TROL Act could see changes before hitting House floor

House legislations to cut down on abusive patent demand letters cleared another hurdle Wednesday when it was approved by the House Energy and Commerce Committee. 

The legislation, approved 30-20, is meant to cut down a major weapon of so-called patent trolls, who buy up patents with the intent of scoring a payout with the threat of sometimes frivolous lawsuits. 


Chairman Fred Upton (R-Mich.) acknowledged the bill is not perfect but said there will be time to hash out changes before it hits the floor. 

"We are not quite there yet, but I am certainly led to believe that we have a good amount of time before this bill will reach the floor, which will allow us to work in earnest to find an agreement that all of us I think can support," he said. 

That led Rep. Frank Pallone (N.J.), the ranking Democrat on the committee, to question why it was necessary to pass the bill Wednesday. 

The Targeting Rogue and Opaque Letters (TROL) Act would establish more disclosure requirements in patent demand letters and would give the FTC the power to fine companies that send abusive letters.

The legislation has won praise from groups the Innovation Alliance and the Coalition for 21st Century Patent Reform.

But some lawmakers and trade groups, representing retailers and technology companies, have taken issue with a few provisions of the bill, arguing they would put too much of a burden on the FTC by forcing the agency to prove that abuse was made in bad faith and is part of a pattern.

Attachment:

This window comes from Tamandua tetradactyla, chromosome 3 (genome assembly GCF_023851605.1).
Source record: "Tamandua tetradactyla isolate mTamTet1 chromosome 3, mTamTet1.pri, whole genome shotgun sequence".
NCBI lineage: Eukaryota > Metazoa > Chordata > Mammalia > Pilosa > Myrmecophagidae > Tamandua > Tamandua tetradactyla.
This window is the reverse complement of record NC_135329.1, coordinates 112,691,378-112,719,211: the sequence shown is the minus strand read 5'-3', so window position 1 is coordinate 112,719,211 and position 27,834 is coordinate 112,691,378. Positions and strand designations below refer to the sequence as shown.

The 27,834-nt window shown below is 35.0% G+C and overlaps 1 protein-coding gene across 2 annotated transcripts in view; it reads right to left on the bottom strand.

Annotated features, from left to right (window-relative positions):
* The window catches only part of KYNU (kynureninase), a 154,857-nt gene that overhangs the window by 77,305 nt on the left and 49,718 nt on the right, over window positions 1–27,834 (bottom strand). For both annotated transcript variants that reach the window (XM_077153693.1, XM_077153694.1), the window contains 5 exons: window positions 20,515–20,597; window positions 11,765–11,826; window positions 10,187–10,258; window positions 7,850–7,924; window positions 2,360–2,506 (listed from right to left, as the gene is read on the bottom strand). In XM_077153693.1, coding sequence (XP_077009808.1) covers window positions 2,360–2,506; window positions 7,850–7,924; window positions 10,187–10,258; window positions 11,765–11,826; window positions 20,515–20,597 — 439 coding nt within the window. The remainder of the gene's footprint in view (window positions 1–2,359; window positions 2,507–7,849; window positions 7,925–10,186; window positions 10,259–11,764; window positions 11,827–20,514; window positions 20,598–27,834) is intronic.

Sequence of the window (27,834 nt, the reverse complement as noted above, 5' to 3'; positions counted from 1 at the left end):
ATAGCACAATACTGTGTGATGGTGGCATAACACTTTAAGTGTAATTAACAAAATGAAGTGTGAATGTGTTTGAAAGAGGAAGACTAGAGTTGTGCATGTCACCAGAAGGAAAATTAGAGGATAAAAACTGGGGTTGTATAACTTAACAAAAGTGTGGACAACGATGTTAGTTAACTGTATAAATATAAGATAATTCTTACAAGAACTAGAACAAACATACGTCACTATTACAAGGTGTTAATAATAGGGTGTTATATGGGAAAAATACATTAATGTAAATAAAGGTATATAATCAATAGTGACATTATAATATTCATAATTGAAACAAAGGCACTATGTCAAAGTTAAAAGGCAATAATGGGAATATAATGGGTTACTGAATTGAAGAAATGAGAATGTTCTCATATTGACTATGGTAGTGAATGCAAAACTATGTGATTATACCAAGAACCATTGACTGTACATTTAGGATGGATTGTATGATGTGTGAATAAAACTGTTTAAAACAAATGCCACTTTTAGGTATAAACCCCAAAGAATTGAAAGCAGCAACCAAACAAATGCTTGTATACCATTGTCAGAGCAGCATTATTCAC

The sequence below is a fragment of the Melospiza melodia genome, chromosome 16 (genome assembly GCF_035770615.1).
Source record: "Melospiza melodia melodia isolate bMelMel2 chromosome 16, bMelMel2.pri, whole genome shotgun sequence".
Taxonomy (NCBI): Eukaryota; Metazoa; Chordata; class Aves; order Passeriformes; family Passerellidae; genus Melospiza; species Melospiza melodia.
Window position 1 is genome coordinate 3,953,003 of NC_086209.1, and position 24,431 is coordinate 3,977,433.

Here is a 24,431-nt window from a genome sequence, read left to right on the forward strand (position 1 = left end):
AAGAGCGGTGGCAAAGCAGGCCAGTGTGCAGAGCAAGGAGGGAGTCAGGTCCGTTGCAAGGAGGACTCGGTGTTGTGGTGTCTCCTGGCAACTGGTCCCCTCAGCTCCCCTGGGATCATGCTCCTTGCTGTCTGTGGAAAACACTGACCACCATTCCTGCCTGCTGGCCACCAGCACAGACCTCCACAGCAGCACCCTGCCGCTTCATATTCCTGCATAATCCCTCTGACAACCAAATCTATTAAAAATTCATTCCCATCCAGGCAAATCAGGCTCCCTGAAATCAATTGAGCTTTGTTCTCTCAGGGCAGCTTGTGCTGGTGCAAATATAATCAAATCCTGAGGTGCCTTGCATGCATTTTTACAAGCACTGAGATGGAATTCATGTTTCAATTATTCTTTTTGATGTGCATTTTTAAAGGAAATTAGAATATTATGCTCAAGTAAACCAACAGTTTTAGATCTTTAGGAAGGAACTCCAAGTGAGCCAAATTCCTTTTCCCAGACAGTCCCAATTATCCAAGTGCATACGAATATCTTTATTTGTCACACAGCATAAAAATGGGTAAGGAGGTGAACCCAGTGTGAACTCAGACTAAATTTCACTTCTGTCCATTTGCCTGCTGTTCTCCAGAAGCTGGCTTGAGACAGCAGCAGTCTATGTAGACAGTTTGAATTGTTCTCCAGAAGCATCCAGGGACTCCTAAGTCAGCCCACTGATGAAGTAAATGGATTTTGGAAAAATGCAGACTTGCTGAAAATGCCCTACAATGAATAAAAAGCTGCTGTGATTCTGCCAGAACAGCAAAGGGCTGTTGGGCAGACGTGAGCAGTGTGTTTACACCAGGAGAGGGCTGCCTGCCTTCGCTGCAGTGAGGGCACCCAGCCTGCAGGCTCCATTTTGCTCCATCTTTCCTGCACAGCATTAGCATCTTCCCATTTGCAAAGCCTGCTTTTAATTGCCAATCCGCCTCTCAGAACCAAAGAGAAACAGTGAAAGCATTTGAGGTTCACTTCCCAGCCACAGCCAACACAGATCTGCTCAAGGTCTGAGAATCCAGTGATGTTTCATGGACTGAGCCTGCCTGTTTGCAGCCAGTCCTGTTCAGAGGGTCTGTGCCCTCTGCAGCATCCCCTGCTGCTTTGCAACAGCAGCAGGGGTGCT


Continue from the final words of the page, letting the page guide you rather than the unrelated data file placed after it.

Rep. Michael BurgessMichael Clifton BurgessTechnical difficulties mar several remote House hearings The Hill's Coronavirus Report: Moniz says U.S. needs energy jobs coalition and Manchin says Congress is pushing Wall Street solutions that don't work for Main Street; Burr to step aside The Hill's 12:30 Report: House returns to DC for coronavirus relief MORE (R-Texas), who leads the subcommittee with jurisdiction, has argued making those changes — particularly removing the "bad faith" clause — could bring up First Amendment challenges. 

Democrats and other advocates have also opposed a provision that would require federal law to trump state laws. There are currently more than 20 state laws regulating demand letters, and some advocates say the federal legislation should act as a baseline that can be strengthened. 

The bill is only a portion of patent reform lawmakers are hoping to push through. A broader bill in the House Judiciary Committee would make a number of changes to patent litigation practices.

Senate lawmakers introduced their own broad patent reform bill Wednesday as well.